Squish Band & Deck Height

The Squish Band or "Quench" is defined as that area between the flat of the piston and the flat of the cylinder head at top dead center (TDC). On the compression stroke, as the piston approaches TDC, the compressed mixture of fuel and air is "squished" to the remaining space of the combustion chamber where the spark plug and valves reside. The "squeezing" of the mixture creates turbulence and is expected to promote a better and more complete combustion.ducati squish

Typical figures for this measurement are in the range of .040" to.045" which allows for rod stretch, carbon build-up and other variables. The AC-5RR motors are designed with .035" squish to accelerate the turbulence and to further concentrate the mixture in the remaining combustion chamber while leaving a small margin for carbon build-up. Pure race engines with short duration applications may reduce this figure to .025" as some builders aren't happy till the pistons "kiss" the cylinder head. At .025" when you factor in high rpm rod stretch and piston "rock" at TDC you effectively reduce squish to zero.

It's a simple fact: The closer the flat of the piston to the flat of the combustion chamber, the more power you will make. In a race engine with all the factors considered you practically want the two surfaces touching one another. In F1 they machine each piston individually even for the spark plug relief..

Deck Height: The distance between the flat "quench" surface of the piston and the top of the bare cylinder (no head gasket). Typically an engine is set to zero deck height with the head gasket (compressed value) defining the "squish band" value. If the value is negative this indicates the piston's "quench" surface extends above the top of the bare cylinder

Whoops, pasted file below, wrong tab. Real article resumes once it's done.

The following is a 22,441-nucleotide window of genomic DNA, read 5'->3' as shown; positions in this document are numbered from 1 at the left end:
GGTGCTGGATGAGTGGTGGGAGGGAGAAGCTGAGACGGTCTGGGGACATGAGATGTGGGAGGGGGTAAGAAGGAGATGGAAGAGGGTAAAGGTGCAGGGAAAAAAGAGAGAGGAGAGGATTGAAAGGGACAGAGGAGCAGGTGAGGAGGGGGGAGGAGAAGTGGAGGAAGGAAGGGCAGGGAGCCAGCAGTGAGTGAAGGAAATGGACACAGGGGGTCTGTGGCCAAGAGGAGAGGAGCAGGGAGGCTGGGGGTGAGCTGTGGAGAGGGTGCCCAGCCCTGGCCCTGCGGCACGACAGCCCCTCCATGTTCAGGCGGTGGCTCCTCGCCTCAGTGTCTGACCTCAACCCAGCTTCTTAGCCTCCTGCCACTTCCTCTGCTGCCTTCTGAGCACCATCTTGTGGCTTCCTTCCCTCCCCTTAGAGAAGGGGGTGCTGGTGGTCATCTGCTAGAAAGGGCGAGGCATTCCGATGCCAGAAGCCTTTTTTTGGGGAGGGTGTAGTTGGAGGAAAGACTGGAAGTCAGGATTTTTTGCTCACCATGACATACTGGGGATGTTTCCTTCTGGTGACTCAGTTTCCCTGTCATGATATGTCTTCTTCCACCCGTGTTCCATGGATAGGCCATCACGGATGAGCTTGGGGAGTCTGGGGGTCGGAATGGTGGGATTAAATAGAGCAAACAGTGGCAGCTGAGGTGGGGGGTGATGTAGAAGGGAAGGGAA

Adjustable valve timing

sprocketsModification of an engine’s valve timing is best approached with a degree of caution. For otherwise stock engines, the mildest cams should perform well.  Performance will improve with improved induction, i.e., carburetion or a more efficient injection (ported/polished throttle body) and exhaust system (headers).  Modest performance increases can always be achieved by fine turning with adjustable timing gears  to advance or retard the valve opening and closing.


LCA valve timing

LCAThe easiest way of timing camshafts is by using the lobe centre angle (LCA) method. This involves setting the engine on true TDC which makes the full lift position for no. 1 inlet, the LCA after TDC and on no. 1 exhaust the LCA before TDC there will be a dwell on full lift. The true position is in the centre of this dwell.

Valve to piston clearance

Piston to valve clearanceOn 4 cylinder engines the inlet should have .050" at 10 deg after TDC and the exhaust .065" clearance at 10 deg before TDC. On single cylinder engines the inlet should have .080" clearance at 12 deg after TDC and the exhaust .080" clearance at 12 deg before TDC.

Valve spring and guide clearance

Valve spring clearanceValve spring clearance should be a minimum of .040" before coil bind. Valve cap to valve guide clearance should also be a minimum of .040".



Set valve clearances on pit bikes/monkeys

We recommend to set the valve clearance to .004" inlet and .006" exhaust for optimal range.

Feeler gaugeRemove generator cover, valve caps and spark plug. Turn the engine to the T mark, watching the rockers. If they are rocking on the T mark, turn the engine another 360 deg to the T mark. This is the firing stroke. Undo the locknut on the inlet rocker. Wind out adjuster. Put the feeler gauge in between adjuster and valve. Wind down the adjuster to the point of contact, back off quarter of a turn, and tighten locknut. Check resistance on feeler gauge and repeat process for exhaust.


Tyre speed rating

Maximum Design/Test Speed

  • "J" Type 62 MPH
  • "N" Type 87 MPH
  • "P" Type 94 MPH
  • "S" Type 112 MPH
  • "H" Type 130 MPH
  • "V" Type 149 MPH
  • "Z" Type 149+ mph

Tyres with 2.00, 2.25 & 2.50 nominal section widths are rated for 75 mph.

Registration chart

You can use the charts below to quickly identify the original year of issue for the three main registration formats.

A 1963   A 1983

B 1964   B 1984

C 1965   C 1985

D 1966   D 1986

E 1967    E 1987

F 1967    F 1988

G 1968   G 1989

H 1969   H 1990

J 1970    J 1991

K 1971   K 1992

L 1972    L 1993

M 1973   M 1994

N 1974   N 1995

P 1975   P 1996

R 1976   R 1997

S 1977   S 1998

T 1978   T 1999

V 1979   V 1999

W 1980  W 2000

X 1981   X 2000

Y 1982   Y 2001




51 2001 Second Half

02 2002 First Half

52 2002 Second Half

03 2003 First Half

53 2003 Second Half

04 2004 First Half

54 2004 Second Half

05 2005 First Half

55 2005 Second Half

06 2006 First Half

56 2006 Second Half



UK Office: +44 (0) 1304 814447    E-mail: